Sunday night, I went to register for the annual ISTE conference in Chicago, excited that the conference was so close to my own home that I could drive there. Excited that I get to present on digital literacy with a powerhouse team that included Kristin Ziemke, Teri Lesene, Donalyn Miller, Sara Kajder, and Franki Siberson.
I booked my hotel a long time ago, talk about sticker shock, even with the ISTE negotiated rate, it came to $862 dollars for four nights. I knew parking would be on top of that. I knew meals would be on top of that. I knew I was looking at more than a $1,000 conference experience. A cost that I pay for myself like so many other educators. A cost that in my head I try to justify and yet it takes my breath away.
So as I went to register, the cost according to ISTE would be $565 for me. $565. …I was in shock to say the least, so I tweeted out the following
And then watched all of the comments come in; people who like me couldn’t believe the cost. People who were saddened they couldn’t go. People who told me what the cost should be.
Quickly a pattern in the conversation occurred; are conferences outpricing themselves for regular educators to attend? Is there even space for educators to come to these conferences any more or are they so outside of our ranger that our presence is no longer needed?
The following day I was contacted by ISTE who explained that part of the reason why my registration cost was so high was because of an email mistake on my end. Upon further inspection, the price for me now to attend would only be $440. But $440 for a conference registration is still a lot of money. Is still really high. And so my questioning continued.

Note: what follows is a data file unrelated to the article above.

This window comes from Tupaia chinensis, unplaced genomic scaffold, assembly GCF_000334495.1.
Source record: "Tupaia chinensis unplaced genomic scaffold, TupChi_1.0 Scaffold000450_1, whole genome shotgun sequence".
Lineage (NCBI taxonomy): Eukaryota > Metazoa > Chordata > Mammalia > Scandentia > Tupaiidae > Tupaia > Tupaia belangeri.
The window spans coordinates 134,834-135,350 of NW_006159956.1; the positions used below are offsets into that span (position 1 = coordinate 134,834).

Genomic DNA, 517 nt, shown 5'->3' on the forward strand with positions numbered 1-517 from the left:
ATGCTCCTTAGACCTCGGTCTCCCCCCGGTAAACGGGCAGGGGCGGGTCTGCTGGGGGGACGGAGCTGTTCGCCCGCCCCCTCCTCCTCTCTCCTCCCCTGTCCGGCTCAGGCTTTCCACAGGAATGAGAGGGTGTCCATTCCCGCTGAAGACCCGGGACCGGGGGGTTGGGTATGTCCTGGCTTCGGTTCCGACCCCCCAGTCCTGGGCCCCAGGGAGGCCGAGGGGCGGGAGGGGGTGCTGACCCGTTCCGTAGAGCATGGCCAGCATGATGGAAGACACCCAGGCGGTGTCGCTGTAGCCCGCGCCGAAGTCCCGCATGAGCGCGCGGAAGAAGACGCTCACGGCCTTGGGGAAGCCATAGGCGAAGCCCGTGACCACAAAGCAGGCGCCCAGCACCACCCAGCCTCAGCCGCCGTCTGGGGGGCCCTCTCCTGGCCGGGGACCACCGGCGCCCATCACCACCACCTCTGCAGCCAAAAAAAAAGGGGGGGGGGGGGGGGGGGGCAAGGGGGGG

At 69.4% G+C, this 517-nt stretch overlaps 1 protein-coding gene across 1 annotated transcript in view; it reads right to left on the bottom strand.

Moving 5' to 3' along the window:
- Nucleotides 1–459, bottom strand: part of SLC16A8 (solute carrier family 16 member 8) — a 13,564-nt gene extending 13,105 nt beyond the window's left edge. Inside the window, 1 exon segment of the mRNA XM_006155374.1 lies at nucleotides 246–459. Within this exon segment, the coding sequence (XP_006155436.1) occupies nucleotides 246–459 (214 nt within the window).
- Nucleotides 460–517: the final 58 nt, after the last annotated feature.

Today I received the following email from ISTE, who once again did an awesome job of trying to be a part of the dialogue.
I hope you know how much we value educators like you here at ISTE. I have worked for ISTE for the last 13 years and wanted to personally reach out to you in response the concern you shared on Twitter.
Each year, we strive to present the highest quality professional learning experience for educators at the best value. At the scope and scale of ISTE with both educator-driven content and a robust expo, we definitely have constraints and price realities that are not a factor in more intimate venues. Still, we understand the value in having more accessibly priced options and will be introducing a series of focused regional events later in the year, that will come in at a much more modest price point.
This year, we are thrilled to be in Chicago for our annual conference, within reach of educators across the midwest — a region where we have not been in quite a while. As you might expect, hosting an event in Chicago comes with some added expenses over and above even a typical conference year. We tried to pair our pricing model up with new discounts such as a presenter discount and member loyalty discount to make attending as within reach as possible for as many as possible.
ISTE is working diligently with the host city and venues near the conference center to create the best experience at the best price possible for our educators. Air travel is less expensive in and out of Chicago (than other ISTE conference destinations), so we are hopeful that this will help offset the registration price increase for many attendees and their bottom line costs will not increase.
We also provided additional value for members and presenters, responding to requests to include as much content as possible within a single registration price, eliminating additional individual costs for workshops. We’ve added a flat fee premium registration option for pre-conference workshop content, and folded the workshop content during the main session days (M-W) into the regular program at no additional fees. We’ve also and added a full day of crowdsourced content on Sunday, and we hope this helps attendees make the very most of their time at ISTE.